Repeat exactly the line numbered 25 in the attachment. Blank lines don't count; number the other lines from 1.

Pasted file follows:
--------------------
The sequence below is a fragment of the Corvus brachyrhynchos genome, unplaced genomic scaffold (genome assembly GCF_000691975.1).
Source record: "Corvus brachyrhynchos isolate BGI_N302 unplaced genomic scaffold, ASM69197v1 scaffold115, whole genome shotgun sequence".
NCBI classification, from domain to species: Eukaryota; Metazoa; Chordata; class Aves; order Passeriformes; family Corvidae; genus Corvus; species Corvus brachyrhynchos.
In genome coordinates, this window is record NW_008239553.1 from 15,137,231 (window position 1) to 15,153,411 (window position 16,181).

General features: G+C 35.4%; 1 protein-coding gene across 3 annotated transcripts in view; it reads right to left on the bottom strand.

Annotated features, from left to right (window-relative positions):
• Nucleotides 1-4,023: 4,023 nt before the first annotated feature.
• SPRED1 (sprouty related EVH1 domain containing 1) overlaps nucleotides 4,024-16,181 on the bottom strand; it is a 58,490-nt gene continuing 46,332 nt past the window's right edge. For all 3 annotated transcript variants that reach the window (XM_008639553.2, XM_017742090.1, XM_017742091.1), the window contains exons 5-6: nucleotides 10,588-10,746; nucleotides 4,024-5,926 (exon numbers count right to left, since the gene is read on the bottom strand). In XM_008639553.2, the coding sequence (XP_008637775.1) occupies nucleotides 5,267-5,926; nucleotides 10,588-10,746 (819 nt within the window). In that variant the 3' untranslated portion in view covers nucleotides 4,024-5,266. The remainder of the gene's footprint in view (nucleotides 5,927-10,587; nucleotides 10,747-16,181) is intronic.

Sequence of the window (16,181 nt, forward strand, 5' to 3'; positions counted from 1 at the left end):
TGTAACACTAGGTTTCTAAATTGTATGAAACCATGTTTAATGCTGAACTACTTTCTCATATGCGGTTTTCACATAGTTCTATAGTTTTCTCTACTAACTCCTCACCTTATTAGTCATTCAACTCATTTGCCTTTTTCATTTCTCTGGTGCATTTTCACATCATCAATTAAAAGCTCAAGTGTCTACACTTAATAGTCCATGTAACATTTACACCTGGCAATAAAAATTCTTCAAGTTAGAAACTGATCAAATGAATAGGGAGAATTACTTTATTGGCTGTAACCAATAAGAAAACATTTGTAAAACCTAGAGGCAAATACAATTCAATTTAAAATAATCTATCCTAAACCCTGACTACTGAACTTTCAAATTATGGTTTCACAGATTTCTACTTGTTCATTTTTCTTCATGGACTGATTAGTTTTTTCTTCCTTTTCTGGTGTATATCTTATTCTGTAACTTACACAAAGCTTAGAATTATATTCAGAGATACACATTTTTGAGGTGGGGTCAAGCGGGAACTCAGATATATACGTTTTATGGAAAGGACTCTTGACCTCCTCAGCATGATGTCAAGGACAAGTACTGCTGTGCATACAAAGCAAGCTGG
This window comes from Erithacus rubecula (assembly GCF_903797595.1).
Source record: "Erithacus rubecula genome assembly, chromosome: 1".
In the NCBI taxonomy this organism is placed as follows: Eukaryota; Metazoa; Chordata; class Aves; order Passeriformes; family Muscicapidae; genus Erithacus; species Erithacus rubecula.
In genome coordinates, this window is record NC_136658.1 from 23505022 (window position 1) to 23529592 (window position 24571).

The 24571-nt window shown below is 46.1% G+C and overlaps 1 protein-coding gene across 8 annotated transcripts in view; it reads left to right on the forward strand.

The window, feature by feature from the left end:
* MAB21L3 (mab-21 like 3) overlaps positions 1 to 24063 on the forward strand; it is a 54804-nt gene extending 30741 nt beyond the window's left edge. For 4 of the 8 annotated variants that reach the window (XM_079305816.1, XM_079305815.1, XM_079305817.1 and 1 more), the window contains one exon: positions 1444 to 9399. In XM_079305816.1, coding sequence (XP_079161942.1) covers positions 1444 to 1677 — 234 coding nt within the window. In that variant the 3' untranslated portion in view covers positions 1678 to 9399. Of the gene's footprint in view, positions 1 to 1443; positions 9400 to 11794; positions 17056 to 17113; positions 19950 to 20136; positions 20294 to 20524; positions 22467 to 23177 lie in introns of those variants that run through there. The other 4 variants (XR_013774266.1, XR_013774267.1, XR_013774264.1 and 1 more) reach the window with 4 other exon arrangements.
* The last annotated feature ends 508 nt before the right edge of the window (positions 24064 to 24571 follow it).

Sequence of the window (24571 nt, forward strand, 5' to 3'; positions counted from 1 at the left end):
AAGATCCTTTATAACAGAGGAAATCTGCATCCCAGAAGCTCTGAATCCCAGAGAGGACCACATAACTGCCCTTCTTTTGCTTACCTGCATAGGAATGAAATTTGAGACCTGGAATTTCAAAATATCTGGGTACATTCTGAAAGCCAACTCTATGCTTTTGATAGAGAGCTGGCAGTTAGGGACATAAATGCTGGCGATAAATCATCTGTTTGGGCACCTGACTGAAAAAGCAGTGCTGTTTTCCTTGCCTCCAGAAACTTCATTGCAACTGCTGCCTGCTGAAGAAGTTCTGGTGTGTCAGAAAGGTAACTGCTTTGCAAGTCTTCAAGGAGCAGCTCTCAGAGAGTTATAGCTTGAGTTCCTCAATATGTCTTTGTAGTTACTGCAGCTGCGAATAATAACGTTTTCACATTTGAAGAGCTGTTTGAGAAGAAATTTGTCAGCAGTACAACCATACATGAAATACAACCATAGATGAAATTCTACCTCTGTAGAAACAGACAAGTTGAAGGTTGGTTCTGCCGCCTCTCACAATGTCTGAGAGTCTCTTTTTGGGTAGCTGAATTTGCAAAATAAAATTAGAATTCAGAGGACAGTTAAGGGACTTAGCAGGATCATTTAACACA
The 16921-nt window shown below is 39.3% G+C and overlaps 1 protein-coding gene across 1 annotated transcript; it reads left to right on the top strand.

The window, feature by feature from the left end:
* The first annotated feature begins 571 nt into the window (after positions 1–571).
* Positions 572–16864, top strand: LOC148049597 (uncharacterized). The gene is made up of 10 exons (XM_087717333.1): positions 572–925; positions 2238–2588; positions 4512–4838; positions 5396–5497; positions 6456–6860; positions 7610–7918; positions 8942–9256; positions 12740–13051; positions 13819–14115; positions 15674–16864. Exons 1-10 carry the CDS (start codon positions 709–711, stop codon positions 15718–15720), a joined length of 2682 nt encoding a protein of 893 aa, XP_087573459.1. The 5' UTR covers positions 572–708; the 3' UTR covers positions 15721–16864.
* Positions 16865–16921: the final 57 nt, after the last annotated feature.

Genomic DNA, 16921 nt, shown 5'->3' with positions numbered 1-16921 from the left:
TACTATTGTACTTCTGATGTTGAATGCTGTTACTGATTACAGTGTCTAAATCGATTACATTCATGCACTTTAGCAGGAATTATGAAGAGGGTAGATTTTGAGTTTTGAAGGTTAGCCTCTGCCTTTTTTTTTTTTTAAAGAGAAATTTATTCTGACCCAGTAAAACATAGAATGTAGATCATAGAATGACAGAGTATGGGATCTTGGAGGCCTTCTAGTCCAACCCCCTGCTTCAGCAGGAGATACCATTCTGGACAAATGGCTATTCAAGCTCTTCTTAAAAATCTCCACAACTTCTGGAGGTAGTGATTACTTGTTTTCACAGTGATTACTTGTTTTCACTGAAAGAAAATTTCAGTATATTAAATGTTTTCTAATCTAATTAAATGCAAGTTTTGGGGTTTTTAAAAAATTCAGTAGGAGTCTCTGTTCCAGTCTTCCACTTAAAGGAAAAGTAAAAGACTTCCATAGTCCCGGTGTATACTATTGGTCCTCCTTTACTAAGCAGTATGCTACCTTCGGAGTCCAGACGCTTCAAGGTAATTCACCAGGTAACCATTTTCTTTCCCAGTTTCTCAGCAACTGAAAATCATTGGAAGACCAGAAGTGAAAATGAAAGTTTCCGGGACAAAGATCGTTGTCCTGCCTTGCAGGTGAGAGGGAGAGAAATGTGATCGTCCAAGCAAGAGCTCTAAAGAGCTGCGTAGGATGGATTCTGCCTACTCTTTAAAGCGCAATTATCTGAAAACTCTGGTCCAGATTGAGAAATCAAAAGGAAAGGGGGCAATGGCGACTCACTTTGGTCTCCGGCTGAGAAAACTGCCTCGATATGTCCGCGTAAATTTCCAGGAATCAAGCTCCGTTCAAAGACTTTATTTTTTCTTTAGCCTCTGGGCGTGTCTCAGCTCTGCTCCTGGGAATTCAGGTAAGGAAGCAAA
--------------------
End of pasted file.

* Positions 16865–16921: the final 57 nt, after the last annotated feature.